Fraud fighting with data analysis tools

The spreadsheet: The easiest place for committing financial statement fraud

By Richard B. Lanza, CFE, CPA, PMP

Fear Not The Software

The spreadsheet is one of the most brilliant software tools for almost any industry including accounting and finance. However, because everyone is so comfortable with them, spreadsheets can be excellent tools for committing fraud. Also, they have little to no security in controlling changes within the worksheets. For example, a general ledger in its original form may be secure from misstatements but once exported to Excel for posting an adjusting journal entry all changes can be made without control.   

Spreadsheets therefore become the least expected weak link in the financial statement chain. Aside from fraud, they're also ripe ground for errors because of their open nature for change. One improperly copied formula can spell disaster in a spreadsheet that serves as the basis of a month-end journal entry. Examples of such errors and fraud are rampant and have been summarized by the European Spreadsheet Risks Interest Group at the following link: Following are some case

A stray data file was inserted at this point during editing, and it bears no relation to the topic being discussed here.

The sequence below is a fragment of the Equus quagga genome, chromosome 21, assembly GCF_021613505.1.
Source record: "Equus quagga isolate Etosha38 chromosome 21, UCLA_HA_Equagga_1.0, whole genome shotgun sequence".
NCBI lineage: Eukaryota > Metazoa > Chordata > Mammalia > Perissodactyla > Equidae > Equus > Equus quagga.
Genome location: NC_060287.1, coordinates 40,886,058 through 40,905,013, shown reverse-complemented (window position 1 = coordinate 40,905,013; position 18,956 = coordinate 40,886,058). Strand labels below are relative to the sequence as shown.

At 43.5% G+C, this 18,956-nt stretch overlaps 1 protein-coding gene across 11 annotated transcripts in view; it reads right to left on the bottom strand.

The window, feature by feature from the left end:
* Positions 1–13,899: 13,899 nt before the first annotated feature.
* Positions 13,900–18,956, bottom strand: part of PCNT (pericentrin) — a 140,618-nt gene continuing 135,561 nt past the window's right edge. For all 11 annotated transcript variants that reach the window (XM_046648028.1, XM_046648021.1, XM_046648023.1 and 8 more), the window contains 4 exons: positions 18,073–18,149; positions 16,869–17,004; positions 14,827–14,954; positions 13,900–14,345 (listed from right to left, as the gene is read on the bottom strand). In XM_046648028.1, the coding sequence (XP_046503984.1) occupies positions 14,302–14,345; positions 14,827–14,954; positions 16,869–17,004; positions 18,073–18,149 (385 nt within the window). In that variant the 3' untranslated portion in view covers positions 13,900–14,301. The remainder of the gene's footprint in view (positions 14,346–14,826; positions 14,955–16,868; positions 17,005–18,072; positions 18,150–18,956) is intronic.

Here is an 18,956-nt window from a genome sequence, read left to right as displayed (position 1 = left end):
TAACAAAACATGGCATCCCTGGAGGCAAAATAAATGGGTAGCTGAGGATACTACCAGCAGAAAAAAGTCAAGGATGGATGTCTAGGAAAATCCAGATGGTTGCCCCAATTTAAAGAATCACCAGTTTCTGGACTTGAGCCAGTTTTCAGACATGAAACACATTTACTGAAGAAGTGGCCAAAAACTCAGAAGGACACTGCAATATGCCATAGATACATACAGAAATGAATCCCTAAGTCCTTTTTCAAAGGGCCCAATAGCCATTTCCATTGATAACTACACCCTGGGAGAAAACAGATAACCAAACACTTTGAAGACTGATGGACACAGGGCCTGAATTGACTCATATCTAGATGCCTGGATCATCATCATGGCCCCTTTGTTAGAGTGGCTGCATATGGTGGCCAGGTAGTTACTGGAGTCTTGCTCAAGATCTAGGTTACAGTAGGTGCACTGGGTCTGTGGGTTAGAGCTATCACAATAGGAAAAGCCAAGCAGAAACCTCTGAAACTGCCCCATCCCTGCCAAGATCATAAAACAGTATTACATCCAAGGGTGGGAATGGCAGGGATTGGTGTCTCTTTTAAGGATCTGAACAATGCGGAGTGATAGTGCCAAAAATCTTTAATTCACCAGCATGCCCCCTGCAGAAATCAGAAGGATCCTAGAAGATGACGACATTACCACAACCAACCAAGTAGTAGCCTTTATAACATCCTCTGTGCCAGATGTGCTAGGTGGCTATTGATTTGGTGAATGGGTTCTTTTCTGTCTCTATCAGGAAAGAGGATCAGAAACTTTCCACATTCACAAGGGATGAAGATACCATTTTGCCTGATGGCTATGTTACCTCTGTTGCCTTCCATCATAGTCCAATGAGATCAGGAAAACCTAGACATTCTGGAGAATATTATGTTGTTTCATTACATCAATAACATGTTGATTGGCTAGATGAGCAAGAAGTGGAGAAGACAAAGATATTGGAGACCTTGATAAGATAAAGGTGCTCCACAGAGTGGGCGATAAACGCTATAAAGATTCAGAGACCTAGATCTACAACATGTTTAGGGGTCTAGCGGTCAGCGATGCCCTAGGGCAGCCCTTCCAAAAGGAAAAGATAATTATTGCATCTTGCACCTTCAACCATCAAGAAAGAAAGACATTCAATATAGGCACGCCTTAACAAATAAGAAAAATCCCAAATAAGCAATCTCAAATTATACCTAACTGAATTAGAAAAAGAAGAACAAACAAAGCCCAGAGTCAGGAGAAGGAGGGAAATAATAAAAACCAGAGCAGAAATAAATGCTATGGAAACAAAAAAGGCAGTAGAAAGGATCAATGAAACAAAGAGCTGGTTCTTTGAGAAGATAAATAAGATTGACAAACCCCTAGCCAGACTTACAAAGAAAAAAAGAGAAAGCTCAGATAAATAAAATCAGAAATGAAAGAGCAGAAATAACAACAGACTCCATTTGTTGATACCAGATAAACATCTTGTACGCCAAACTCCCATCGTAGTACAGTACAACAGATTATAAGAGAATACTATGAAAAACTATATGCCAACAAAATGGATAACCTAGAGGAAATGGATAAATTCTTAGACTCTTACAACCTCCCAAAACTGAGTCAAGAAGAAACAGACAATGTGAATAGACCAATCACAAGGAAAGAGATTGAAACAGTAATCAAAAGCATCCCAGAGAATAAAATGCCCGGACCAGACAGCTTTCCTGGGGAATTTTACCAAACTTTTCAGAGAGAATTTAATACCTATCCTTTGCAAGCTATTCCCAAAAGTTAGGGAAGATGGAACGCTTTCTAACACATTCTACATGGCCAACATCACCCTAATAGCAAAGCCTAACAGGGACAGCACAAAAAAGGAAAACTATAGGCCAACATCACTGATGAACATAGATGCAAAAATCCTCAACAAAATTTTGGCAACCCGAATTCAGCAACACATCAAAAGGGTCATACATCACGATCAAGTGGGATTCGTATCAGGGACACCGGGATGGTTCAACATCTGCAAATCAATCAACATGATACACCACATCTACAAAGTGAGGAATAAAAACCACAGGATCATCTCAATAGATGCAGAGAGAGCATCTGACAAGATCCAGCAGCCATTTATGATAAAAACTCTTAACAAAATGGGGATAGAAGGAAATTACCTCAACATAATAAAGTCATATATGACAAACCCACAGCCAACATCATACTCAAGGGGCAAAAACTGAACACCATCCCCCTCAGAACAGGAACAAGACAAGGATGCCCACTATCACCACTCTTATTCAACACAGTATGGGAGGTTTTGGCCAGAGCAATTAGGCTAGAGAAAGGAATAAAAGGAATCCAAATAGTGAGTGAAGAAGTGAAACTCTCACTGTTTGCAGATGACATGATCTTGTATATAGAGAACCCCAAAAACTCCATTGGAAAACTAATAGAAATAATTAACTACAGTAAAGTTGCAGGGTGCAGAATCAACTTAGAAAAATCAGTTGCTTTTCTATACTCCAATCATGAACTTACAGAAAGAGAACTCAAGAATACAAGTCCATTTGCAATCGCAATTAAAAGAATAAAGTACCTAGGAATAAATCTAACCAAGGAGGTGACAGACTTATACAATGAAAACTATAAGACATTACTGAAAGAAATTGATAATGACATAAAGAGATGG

• AIB/Allfirst Trading Fraud - The fraudster substituted links to his private manipulated spreadsheet which exaggerated bonuses by more than half a million dollars.
  • HealthSouth - Two ex-HealthSouth executives admitted that they prepared a false spreadsheet for auditors that inflated HealthSouth's assets and made the company appear to be worth more that it was.
  • CFX - The Internal Audit Department noted in its investigation that management created spreadsheets showing desired results first and then adjustments were made to the accounting system to match the spreadsheet.






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